CAAC Minister, Li Jiaxiang, stated China is taking further measures to reduce delays on domestic services, with CAAC stating that on busy routes – especially out of Beijing, Shanghai and Guangzhou – services which are delayed by more than four hours should be cancelled earlier (Global Times, 23-Aug-2010). CAAC added that between 10-Feb-2010 and 30-Apr-2010, there were 102 flight delays at Beijing Capital Airport, 93 at Guangzhou Baiyun Airport, 45 at Shanghai Pudong Airport and 41 at Shanghai Hongqiao Airport.
CAAC to take further measures to reduce domestic delays
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Spring Airlines seeks to redefine itself in a more crowded Chinese LCC market
The company folklore of the Chinese low cost carrier Spring Airlines has become entrenched in aviation history, with photos of Spring staff on duty trips sharing hotel rooms while eating instant noodles.
For the Chinese market this thriftiness, and regular candid interviews with billionaire founder Wang Zhenghua, became synonymous with the growing number of budget flights on Spring Airlines. The public became educated about China's only notable LCC, which was markedly different from the cookie cutter format of full service domestic airlines.
But the spectrum of airlines in China is widening and Spring, now under the leadership of Stephen Wang, needs to reassert its position in the Chinese market.
Mr Wang addressed CAPA's Americas Aviation Summit in Orlando in Apr-2017. There are new LCCs and airlines transitioning to LCCs with different service levels, making Spring wonder if it should be an "ULCC". The reality of a government orchestrated market means Spring needs to consider widebody operations for domestic trunk routes, and possible long haul flying. Spring also needs to diversify its presence: its home hub of Shanghai is high yielding but this has invited envy, and an aviation hub overhaul could mean that LCCs are moved to a new and remote third airport in Shanghai.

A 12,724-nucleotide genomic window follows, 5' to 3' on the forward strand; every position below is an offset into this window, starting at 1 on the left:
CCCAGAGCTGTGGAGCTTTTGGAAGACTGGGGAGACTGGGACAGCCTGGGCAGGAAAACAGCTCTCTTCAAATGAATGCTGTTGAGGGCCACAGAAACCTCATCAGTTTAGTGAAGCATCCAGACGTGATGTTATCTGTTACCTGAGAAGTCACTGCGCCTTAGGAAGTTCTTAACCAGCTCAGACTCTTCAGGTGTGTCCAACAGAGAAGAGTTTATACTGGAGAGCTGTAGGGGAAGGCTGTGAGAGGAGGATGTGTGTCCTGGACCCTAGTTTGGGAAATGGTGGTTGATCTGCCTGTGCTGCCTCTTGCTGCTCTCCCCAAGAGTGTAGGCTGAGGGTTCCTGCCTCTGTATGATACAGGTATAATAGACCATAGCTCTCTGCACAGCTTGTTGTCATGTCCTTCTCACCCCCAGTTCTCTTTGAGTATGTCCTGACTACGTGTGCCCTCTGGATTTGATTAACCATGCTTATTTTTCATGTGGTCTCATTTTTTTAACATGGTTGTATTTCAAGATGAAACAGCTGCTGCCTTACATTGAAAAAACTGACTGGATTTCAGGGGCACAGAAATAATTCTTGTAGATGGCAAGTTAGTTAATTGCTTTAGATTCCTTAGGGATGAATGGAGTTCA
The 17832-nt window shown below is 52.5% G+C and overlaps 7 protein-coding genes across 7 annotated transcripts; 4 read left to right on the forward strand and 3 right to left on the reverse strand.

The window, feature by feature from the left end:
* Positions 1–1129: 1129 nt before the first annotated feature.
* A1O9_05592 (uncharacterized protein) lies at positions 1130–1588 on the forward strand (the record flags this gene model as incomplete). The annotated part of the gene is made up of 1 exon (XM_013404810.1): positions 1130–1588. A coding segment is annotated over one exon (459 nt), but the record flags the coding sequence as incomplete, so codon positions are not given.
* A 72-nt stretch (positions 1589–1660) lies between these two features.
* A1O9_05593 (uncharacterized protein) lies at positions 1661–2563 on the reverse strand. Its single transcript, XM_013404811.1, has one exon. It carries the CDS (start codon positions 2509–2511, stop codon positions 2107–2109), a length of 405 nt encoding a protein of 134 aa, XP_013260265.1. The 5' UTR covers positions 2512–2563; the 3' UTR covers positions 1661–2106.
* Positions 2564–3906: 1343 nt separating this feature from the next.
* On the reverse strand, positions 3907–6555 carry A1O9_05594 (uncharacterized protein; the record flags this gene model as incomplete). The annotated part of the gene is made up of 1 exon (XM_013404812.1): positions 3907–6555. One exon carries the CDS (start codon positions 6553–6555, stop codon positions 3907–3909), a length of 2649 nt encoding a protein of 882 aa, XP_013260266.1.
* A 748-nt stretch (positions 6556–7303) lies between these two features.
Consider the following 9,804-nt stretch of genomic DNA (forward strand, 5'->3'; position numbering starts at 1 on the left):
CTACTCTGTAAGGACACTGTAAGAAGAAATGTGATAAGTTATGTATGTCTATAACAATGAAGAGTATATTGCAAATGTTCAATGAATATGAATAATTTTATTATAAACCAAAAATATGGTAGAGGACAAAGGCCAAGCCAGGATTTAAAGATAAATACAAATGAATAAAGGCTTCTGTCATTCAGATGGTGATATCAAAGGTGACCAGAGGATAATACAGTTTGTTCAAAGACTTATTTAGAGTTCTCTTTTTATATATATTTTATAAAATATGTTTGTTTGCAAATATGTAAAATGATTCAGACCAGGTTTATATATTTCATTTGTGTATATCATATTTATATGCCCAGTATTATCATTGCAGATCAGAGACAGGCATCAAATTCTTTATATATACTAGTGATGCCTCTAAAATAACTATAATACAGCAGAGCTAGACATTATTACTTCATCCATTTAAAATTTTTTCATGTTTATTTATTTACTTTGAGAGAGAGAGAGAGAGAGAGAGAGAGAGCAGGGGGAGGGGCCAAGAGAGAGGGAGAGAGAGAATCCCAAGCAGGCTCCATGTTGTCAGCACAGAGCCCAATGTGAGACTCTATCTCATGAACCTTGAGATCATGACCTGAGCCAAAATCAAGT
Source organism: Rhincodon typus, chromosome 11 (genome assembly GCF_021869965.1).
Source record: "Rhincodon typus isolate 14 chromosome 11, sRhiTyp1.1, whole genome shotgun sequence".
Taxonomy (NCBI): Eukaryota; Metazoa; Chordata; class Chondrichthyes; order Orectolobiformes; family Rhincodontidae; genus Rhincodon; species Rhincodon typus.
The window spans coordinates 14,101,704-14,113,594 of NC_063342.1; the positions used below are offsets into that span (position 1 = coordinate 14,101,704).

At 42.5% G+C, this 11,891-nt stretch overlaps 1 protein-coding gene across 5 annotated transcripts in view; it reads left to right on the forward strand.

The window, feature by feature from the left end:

China and France expand flights for airlines, giving China aeropolitical negotiating leverage
China and France have agreed to a significant expansion of flights between their countries. Chinese airlines, which have no more than 50 weekly flights to France, will be permitted to grow to 126 weekly flights within a few years. This tranche of rights will likely double the number of Chinese airlines in France (currently four) and take Chinese airlines to serving French cities other than Paris.
Air France will likely grow partnerships with SkyTeam's China members, although Air France will need to make concessions on its existing China JVs. It is unclear whether Air France will revisit considerations of investing in China Southern.
Chinese airlines will become France's second largest source of foreign long haul flights, and in the long term China could surpass the US. For China, France could become its third largest long haul market after the US and Australia. France is China's third major aeropolitical expansion in recent months, after the UK and Australia. This could give China leverage to press the US and Canada to expand traffic rights, although these markets are far more convoluted.